Human pluripotent stem cells can in principle be used as a source of any differentiated cell type for disease modelling, drug screening, toxicology testing or cell replacement therapy. Type I diabetes is considered a major target for stem cell applications due to the shortage of primary human beta cells. Several protocols have been reported for generating pancreatic progenitors by in vitro differentiation of human pluripotent stem cells. Here we first assessed one of these protocols on a panel of pluripotent stem cell lines for capacity to engender glucose sensitive insulin-producing cells after engraftment in immunocompromised mice. We observed variable outcomes with only one cell line showing a low level of glucose response. We, therefore, undertook a systematic comparison of different methods for inducing definitive endoderm and subsequently pancreatic differentiation. Of several protocols tested, we identified a combined approach that robustly generated pancreatic progenitors in vitro from both embryo-derived and induced pluripotent stem cells. These findings suggest that, although there are intrinsic differences in lineage specification propensity between pluripotent stem cell lines, optimal differentiation procedures may consistently direct a substantial fraction of cells into pancreatic specification.
Human pluripotent stem cells (PSC) represent a renewable source of differentiated cell types for fundamental and applied research and potentially for use in cell-based therapies including for type I diabetes. Moreover, generation of human induced pluripotent stem cells (hiPSC) from somatic cells opens the possibility of producing patient-specific cells for autologous transplantation [1,2]. However, to realize their potential for study of beta cell biology and immunology, and for cell therapy applications, generically applicable methods are needed for efficient differentiation to pancreatic lineages.
Multiple protocols have been described for converting PSC to pancreatic progenitors in vitro [3–11]. In vivo development of the pancreas is preceded by specification of definitive endoderm (DE) [12–14]. The main inducer of DE in the vertebrate embryo and during in vitro differentiation from PSC is Nodal signalling [15,16], which can be simulated by high doses of other TGFβ family members such as Activin A or GDF8 [17,18]. This process also requires transcriptional activation by beta-catenin [15,19], which can be stimulated by Wnt3a or by chemical inhibition of GSK3β. Additional signals such as bone morphogenetic proteins (BMPs), fibroblast growth factors (FGFs) and inhibition of PI3K/Akt may also contribute to DE specification [4,19,20], although their precise modes of action remain undefined.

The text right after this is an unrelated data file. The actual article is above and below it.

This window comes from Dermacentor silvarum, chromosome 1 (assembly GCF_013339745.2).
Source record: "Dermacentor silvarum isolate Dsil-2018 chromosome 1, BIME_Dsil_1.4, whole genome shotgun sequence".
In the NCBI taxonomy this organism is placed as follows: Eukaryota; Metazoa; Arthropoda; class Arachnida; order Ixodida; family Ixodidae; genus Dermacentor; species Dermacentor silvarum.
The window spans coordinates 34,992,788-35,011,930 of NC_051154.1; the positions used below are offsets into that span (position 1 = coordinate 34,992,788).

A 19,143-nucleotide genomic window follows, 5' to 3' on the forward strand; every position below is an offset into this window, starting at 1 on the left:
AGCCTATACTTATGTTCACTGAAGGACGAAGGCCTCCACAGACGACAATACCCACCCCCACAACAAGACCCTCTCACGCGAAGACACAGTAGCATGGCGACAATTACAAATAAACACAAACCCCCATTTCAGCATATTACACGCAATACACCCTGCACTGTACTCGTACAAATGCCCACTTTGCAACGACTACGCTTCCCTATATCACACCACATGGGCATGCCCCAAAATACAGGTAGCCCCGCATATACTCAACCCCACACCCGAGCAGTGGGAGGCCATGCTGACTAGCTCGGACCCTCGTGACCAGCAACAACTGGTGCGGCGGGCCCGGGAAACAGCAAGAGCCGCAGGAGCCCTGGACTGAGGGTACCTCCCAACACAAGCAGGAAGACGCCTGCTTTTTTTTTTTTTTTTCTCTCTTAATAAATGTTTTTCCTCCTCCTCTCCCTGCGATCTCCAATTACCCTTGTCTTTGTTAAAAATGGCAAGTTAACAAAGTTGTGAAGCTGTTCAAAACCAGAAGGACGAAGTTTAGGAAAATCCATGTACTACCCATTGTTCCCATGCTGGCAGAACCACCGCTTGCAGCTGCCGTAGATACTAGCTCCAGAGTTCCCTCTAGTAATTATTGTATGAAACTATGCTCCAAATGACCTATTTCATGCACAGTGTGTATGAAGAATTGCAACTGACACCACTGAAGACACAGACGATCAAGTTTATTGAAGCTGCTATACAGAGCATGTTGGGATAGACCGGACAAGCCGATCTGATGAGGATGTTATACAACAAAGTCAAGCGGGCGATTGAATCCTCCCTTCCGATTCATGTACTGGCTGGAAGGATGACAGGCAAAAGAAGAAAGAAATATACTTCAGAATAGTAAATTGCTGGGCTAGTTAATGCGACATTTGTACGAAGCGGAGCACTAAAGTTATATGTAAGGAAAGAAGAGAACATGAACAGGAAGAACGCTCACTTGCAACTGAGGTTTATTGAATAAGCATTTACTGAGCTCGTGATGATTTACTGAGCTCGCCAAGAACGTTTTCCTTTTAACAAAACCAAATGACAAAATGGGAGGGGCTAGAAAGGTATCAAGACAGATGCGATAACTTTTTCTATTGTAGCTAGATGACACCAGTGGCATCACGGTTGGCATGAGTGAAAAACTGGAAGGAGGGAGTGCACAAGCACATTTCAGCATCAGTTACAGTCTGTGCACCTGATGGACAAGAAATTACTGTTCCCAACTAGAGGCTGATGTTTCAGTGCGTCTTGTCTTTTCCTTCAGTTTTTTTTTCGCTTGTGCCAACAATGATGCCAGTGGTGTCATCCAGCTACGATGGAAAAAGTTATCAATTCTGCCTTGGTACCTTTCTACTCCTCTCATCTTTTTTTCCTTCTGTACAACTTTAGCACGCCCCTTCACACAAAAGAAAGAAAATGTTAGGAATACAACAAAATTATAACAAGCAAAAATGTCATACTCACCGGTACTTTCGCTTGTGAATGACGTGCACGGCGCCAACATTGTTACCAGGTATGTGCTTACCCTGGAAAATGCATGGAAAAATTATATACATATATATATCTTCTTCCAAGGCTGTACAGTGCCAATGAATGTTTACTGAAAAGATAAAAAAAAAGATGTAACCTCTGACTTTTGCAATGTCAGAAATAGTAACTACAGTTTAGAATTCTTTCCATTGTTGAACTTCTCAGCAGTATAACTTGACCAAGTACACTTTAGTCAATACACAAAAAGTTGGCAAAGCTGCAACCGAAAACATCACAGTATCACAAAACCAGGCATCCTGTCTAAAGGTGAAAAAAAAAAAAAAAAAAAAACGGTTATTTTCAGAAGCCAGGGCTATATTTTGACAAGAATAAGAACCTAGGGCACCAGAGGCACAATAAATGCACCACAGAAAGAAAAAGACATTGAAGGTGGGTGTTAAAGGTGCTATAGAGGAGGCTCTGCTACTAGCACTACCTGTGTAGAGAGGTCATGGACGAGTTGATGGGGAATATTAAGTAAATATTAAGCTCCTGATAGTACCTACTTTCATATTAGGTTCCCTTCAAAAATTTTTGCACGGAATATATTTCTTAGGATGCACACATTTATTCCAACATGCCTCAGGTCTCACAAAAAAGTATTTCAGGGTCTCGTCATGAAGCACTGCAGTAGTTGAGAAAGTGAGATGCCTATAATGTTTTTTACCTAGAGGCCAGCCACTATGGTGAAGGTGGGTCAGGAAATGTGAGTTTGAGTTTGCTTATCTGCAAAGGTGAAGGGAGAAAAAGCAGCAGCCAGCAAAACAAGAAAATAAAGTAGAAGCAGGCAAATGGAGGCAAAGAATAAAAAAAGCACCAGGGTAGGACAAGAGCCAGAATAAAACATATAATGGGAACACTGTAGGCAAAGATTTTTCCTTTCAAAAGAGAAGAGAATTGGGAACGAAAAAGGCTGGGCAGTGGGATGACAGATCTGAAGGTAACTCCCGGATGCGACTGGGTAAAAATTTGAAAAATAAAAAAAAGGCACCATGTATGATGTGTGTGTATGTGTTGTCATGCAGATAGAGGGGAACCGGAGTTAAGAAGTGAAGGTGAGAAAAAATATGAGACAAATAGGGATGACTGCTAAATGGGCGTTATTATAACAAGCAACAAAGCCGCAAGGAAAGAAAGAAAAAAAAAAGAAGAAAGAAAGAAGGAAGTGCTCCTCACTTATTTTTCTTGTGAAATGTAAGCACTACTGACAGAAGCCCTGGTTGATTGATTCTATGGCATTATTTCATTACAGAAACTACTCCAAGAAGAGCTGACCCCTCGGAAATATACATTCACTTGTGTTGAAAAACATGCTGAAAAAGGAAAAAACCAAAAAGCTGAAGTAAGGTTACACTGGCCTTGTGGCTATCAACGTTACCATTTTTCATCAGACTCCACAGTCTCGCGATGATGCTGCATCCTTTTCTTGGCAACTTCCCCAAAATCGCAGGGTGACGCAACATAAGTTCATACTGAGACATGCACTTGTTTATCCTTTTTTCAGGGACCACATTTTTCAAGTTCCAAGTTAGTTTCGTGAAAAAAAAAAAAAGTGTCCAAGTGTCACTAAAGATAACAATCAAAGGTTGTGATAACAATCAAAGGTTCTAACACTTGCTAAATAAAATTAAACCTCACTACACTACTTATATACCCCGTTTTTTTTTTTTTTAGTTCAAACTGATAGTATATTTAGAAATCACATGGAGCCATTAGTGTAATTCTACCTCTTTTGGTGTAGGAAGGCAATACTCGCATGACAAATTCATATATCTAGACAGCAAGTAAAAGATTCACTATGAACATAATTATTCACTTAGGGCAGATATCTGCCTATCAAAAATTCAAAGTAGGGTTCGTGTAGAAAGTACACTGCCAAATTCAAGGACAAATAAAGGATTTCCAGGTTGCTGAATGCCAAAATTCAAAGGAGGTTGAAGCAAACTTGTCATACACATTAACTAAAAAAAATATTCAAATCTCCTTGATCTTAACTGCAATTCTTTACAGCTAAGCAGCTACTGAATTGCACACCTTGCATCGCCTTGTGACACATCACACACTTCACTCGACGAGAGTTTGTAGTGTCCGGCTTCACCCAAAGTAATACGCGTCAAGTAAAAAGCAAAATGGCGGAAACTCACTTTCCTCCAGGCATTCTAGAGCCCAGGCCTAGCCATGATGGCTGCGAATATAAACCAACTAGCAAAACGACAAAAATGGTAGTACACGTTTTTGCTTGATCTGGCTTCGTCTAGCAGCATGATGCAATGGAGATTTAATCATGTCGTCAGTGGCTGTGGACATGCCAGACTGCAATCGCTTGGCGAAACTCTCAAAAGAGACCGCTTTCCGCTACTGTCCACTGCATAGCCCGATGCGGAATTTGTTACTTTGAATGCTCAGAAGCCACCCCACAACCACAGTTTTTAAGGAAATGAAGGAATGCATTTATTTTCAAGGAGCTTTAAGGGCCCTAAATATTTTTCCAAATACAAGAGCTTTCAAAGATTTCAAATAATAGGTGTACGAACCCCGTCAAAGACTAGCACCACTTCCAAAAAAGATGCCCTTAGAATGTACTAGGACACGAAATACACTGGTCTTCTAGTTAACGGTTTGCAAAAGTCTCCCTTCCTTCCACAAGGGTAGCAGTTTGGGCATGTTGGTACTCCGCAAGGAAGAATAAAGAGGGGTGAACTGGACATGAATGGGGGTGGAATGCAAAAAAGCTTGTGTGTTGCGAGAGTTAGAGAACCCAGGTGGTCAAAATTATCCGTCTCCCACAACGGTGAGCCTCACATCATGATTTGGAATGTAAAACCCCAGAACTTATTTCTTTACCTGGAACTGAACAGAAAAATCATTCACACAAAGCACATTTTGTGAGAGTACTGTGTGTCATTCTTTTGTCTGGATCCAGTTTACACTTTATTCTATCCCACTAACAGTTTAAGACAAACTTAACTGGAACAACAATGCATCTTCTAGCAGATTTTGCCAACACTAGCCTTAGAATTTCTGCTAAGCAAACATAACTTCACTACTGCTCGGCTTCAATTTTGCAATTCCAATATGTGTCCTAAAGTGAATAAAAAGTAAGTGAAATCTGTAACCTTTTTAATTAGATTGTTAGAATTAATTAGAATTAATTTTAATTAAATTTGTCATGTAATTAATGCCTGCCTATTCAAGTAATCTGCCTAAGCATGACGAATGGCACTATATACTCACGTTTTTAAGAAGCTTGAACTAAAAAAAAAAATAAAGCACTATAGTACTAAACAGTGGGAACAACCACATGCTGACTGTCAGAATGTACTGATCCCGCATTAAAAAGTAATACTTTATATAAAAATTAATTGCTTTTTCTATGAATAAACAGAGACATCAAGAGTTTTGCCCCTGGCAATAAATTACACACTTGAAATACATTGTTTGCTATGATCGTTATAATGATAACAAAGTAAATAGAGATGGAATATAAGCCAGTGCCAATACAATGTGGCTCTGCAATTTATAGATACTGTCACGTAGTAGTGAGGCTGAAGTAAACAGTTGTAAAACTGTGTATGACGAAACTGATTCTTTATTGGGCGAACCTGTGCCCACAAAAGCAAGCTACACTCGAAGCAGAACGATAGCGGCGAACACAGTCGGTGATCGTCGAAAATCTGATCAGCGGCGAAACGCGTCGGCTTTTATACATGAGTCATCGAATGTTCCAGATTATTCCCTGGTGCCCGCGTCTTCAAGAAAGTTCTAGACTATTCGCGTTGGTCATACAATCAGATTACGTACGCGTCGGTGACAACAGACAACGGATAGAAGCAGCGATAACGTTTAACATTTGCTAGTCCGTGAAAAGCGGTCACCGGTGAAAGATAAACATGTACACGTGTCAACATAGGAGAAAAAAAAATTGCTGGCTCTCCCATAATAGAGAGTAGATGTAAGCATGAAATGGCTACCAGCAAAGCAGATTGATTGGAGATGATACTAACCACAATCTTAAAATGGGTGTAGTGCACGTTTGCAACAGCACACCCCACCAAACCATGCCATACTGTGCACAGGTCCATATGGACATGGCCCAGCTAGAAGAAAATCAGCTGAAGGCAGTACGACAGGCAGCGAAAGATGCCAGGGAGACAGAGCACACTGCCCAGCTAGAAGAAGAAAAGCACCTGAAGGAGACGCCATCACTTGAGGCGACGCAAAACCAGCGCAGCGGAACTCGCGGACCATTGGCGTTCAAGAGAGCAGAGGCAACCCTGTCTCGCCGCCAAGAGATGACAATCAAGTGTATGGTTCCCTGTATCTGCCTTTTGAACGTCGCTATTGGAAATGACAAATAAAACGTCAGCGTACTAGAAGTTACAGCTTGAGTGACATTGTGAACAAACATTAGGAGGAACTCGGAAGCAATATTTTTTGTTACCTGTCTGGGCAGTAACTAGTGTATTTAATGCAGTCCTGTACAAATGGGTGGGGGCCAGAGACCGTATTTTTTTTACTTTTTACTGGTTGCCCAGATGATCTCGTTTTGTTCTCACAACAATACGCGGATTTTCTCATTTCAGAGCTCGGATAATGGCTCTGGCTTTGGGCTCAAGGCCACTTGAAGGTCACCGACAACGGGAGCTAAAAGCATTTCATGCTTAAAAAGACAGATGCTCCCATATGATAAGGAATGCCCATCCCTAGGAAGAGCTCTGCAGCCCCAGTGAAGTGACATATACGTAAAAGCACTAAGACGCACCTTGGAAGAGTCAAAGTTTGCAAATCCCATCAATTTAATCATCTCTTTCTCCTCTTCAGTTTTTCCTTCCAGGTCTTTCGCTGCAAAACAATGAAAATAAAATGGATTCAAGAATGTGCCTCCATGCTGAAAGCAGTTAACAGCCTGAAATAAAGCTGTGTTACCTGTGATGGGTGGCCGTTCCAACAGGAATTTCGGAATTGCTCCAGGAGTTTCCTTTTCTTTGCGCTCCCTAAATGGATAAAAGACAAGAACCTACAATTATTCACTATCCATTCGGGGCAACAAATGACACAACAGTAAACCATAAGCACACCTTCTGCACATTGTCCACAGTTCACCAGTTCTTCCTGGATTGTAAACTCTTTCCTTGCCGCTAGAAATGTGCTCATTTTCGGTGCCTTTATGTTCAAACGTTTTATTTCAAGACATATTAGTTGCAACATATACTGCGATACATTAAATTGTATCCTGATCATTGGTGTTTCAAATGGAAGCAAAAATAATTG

The DE forms primitive gut, which undergoes patterning along the anterior–posterior axis to establish foregut, midgut and hindgut domains instructed by local signalling cues, including Wnt, BMP, FGF and retinoic acid . Further, guided by a combination of signals received from neighbouring tissues , cells located at the junction of foregut and midgut become specified to the pancreatic anlage and evaginate to form the dorsal and ventral pancreatic buds . At this stage, pancreatic epithelial cells represent early multipotent progenitors, which later form all lineages in pancreas—acinar, ductal and endocrine [24,25]. They express and are critically dependent on the transcription factor PDX1, pancreatic and duodenal homeobox 1. As its name implies, PDX1 is not exclusive to pancreas but is expressed in a region of posterior foregut including stomach and duodenum [26,27].